The UC system announced in May that it had suspended the SAT and ACT testing requirements for applicants through 2024, as it looked to create its own standardized tests. The system allowed for a “test optional” policy at some campuses, but the judge ruled that the tests are “treated as a plus factor, and thus test-submitters are given a second opportunity for admission consideration.”
That’s not the only way that education as we know it is being upended this year:
LA Pride names new board president
Christopher Street West, the nonprofit organization that produces LA Pride, has named a Black transgender woman as president of its board, the LA Times reports. Sharon-Franklin Brown will lead the organization, which produces one of the nation’s oldest and largest LGBTQ celebrations.
“It’s never been a more important moment for the LGBTQ-plus community and its allies to continue fighting for all of us,” Brown said in a statement. “As a robust community across Los Angeles, we value inclusiveness and diversity.”
Brown is taking the helm of the group just months after it announced that it was leaving the iconic LGBTQ-friendly city of West Hollywood. It has not announced the new location of its parade and festival for 2021.
Legislature leaves many environmental balls on cutting room floor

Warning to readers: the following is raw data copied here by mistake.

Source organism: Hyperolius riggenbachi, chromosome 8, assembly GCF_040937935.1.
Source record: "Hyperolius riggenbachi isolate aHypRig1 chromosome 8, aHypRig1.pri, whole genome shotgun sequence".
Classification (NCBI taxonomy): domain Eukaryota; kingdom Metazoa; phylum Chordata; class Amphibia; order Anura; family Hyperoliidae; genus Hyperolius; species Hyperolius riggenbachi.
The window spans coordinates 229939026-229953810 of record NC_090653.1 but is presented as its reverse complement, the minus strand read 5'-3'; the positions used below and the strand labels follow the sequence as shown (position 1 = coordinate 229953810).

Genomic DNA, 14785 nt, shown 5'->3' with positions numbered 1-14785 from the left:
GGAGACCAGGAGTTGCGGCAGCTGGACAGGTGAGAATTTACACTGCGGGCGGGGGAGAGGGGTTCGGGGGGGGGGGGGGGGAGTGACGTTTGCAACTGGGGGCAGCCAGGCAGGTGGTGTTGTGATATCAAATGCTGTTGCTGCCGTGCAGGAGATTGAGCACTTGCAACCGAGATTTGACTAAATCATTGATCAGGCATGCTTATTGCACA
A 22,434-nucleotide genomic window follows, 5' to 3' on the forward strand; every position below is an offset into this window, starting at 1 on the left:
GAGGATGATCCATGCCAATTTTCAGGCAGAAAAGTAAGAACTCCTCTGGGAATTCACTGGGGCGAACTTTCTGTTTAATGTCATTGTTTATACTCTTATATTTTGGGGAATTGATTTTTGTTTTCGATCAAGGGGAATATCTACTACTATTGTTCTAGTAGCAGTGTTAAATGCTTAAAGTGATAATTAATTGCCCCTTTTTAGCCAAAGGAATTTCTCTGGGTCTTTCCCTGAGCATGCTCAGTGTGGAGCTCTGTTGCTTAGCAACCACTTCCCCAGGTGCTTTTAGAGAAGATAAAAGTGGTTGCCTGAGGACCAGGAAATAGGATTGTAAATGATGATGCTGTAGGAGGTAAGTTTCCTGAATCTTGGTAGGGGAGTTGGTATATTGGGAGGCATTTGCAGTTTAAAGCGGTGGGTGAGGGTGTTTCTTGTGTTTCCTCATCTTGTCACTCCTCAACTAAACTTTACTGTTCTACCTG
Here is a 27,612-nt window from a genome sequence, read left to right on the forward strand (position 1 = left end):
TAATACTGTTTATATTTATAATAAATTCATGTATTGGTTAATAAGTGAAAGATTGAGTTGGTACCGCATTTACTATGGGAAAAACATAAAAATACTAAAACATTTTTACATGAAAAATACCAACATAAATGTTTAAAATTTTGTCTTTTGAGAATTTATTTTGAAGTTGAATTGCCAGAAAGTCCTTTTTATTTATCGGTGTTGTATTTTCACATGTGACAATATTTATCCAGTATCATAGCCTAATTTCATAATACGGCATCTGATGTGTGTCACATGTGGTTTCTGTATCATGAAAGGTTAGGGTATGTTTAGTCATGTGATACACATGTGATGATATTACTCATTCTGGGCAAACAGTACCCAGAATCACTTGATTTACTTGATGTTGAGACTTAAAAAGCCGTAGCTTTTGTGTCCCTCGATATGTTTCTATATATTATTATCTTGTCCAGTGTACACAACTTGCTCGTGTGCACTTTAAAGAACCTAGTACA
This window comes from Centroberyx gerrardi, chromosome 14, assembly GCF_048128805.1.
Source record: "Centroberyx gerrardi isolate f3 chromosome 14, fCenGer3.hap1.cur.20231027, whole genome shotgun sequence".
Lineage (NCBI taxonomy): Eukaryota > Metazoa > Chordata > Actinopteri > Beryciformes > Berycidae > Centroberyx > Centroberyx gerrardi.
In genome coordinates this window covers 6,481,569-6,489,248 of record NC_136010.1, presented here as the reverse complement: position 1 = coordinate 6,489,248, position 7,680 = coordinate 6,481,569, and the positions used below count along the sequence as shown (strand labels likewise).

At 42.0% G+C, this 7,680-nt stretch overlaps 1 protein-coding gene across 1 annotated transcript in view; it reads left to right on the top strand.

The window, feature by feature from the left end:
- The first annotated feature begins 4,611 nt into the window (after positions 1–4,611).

Monday at midnight marked the deadline for California lawmakers to pass bills out of the state legislature. But as The Desert Sun reports, a majority of the environmental agenda was left to die on the cutting room floor.
“We only have until 2030 to prevent the most catastrophic impacts of the climate crisis and prepare for what’s happening, and right now there’s no clear vision or agenda from leadership in Sacramento on how to tackle this challenge,” Mary Creasman, CEO of the California League of Conservation Voters said in a statement.
The Desert Sun has a rundown of the few environmental bills that made it to Gov. Gavin Newsom’s desk, including one that targets thousands of substances that fall within a group of synthetic chemicals known as PFAS or “forever chemicals, as well as those that died when they couldn’t overcome political roadblocks, like a bill mandating a statewide, 2,500-foot buffer zone between oil and gas wells and homes and schools, and those that ran out of time.
It’s not Pumpkin Spice weather quite yet
Starbucks has started selling Pumpkin Spice everything and Labor Day is around the corner, but don’t be fooled: Summer isn’t over just yet.
A dangerous heat wave is forecast for Southern California this holiday weekend, with temperatures reaching up to 115 degrees in the Coachella Valley, according to the National Weather Service.
Of course, for those of us in the desert, this heat wave is just more of the same. This year, Coachella Valley endured the hottest August on record, as well as the third-hottest summer on record, according to The Desert Sun. If these temperatures stick around, I’m going to be eating pumpkin-flavored ice cream well into the fall.
Correction: Tuesday’s newsletter contained an error. Under the eviction bill, renters are expected to pay back the money they owe from missed payments between March and Aug. 31 but that cannot be the basis for their eviction.
In California is a roundup of news from across USA TODAY Network newsrooms. Also contributing: Associated Press, Los Angeles Times.
This article originally appeared on USA TODAY: New California and federal eviction policies, explained